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  • Hope is a Ranger Word (and we need it now more than ever)

    Fear will always be part of our landscape, as risk and uncertainty are unavoidable. But when we apply inspirational leadership – and the hope and trust that are central to it – against the constant of fear, we get courage


How to be an Inspirational Leader

There are many components of inspirational leadership: a worthy mission, shared values, and so on. But at its heart is a leader who values people. A leader who elevates the needs of people above the needs of the organization, who creates space for co-creation of strategies, and who prioritizes people’s developmental goals above the demands of the task at hand. A leader who sees the best in people and also enables them to see it in themselves as well. 

When you trust and believe in people more than in your goals, standards, or ideas, people may surprise you with just what they can do. In contrast, when you flip the priority and focus primarily on what you want accomplished, tasks may get done, but your people will most likely never try to go beyond them. You end up getting what you expect. 

We usually understand “inspiration,” as opposed to “motivation,” in terms of intrinsic versus extrinsic drives. To be motivated is to be compelled by external forces, such as coercion (“do this or else”) or money (“do this and you will get a bonus”). Inspiration, by contrast, is driven by forces from the inside, such as your values or purpose. While this is a valid distinction, there is another crucial one: inspiration is always a positive force, whereas motivation can be a negative one. “Positive” does not mean “complimentary.” To inspire someone does not mean only giving compliments. It does mean that the feedback you give, positive or negative, must affirm a person’s potential. It must be oriented towards the future.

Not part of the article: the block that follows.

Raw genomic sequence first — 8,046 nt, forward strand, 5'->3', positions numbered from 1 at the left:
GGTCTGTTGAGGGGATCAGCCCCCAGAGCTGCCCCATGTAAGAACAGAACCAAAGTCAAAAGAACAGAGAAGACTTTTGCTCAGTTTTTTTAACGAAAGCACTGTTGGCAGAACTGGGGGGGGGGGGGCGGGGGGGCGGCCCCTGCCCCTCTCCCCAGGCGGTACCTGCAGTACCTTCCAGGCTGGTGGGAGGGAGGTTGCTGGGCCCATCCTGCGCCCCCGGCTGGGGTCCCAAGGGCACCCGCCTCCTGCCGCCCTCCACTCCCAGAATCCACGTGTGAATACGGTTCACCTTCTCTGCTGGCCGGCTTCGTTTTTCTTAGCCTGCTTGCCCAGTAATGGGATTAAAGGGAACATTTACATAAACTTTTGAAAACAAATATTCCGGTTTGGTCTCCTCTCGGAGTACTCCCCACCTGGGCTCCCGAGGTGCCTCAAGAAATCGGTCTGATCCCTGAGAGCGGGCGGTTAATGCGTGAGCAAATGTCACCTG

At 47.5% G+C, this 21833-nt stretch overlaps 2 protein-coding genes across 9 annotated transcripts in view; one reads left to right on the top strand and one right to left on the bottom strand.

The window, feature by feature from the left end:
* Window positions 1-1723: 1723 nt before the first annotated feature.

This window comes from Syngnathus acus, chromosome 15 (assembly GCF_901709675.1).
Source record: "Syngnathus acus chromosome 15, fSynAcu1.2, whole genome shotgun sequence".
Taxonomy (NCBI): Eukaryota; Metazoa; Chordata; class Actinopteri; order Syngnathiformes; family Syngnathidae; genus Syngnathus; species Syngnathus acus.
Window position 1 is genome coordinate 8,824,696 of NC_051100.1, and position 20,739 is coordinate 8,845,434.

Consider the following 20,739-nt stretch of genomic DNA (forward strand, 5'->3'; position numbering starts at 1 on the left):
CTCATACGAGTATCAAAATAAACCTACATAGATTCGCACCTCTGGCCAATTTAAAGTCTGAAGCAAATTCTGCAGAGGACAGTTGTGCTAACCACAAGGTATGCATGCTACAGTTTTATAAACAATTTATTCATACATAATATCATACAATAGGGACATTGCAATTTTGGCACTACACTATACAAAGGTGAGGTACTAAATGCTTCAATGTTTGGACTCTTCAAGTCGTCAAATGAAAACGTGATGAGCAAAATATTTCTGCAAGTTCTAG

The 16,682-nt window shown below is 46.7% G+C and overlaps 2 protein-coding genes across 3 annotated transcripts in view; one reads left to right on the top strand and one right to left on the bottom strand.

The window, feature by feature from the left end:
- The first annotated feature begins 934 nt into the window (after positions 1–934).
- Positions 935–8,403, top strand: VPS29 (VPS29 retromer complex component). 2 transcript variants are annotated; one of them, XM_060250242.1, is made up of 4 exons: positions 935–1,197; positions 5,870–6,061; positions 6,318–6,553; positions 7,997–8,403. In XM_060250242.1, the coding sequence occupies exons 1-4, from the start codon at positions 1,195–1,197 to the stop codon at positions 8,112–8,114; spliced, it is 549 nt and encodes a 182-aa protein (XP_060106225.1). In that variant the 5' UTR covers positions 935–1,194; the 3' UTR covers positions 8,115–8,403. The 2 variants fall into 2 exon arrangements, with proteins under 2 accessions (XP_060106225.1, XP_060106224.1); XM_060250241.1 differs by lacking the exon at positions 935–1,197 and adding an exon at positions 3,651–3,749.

There will be resistance, of course, as we work toward leading and living in this way. As we try to re-orient our institutions to become more human-centered, we will encounter plenty of fear and inertia. How do we inspire people to overcome fear and take action? It almost goes without saying, but hope is fundamental. If there is no belief that the desired outcome is possible, there will be no action. There will always be an excuse: “This is too much for us to do,” or “Why take that risk?” 

Once we decide that we want to be inspirational instead of motivational leaders, the next question is, “How can I become one”? The answer is not as daunting as the quest appears. After years of thought and observation, we have developed a simple diagram to explain inspirational leadership.

At the end of the day, the goal of leadership is action. Leaders want those they lead to do something – think, act, behave, etc. There is always something, however, that wants to stifle action, and if we really think about it, that something is fear. 

Fear is a constant. It is always there, in our private lives and in our professional lives. If you think about the times when something stopped you from doing something or even made you hesitate, we bet that it was fear. We know that fear has to be overcome by courage. Courage is not the absence of fear; it is the ability to act in the face of fear. So simply put, leaders need to create courage. It is difficult to motivate real courage, but you can inspire it in your people. In order to inspire courage, you need to create hope and trust in your people. Hope that what needs to be done is worth doing, and trust that they can do it and that you have their backs.

Sometimes leaders try to inspire hope by focusing on situational factors: “The situation is less difficult than you might think,” or, “The payoff is so huge that we must try.” But there is another crucial and important way to inspire hope: trust. 

People must have a basic trust in their leaders and organizations in order to buy into their vision: Are they telling the truth? Will they look out for us when things get hard? But trust must also be extended the other way: People have to feel trusted by their leaders and organizations. They have to feel valued. 

Fear will always be part of our landscape, as risk and uncertainty are unavoidable. But when we apply inspirational leadership – and the hope and trust that are central to it – against the constant of fear, we get courage. The courage to experiment beyond traditional wisdom, to defy judgments of success or failure, and to do more than you are “allowed to do.” The courage to be more than who we thought we were. The ultimate goal of inspirational leadership is for others to take action—to think, to push the envelope—instead of stagnate. 

Aung San Suu Kyi, a prominent democracy activist, political prisoner, and Burmese politician, once wrote, “A most insidious form of fear is that which masquerades as common sense or wisdom, condemning as foolish, reckless, insignificant or futile the small, daily acts of courage which help to preserve man’s self-respect and inherent human dignity.”[1]

[1] Aung San Suu Kyi, “Freedom from Fear” (1990).  

J.C. Glick, LTC, U.S. Army (Ret.), Director, Leadership Resiliency with 360 DEVELOPMENT™ part of Destination Athlete®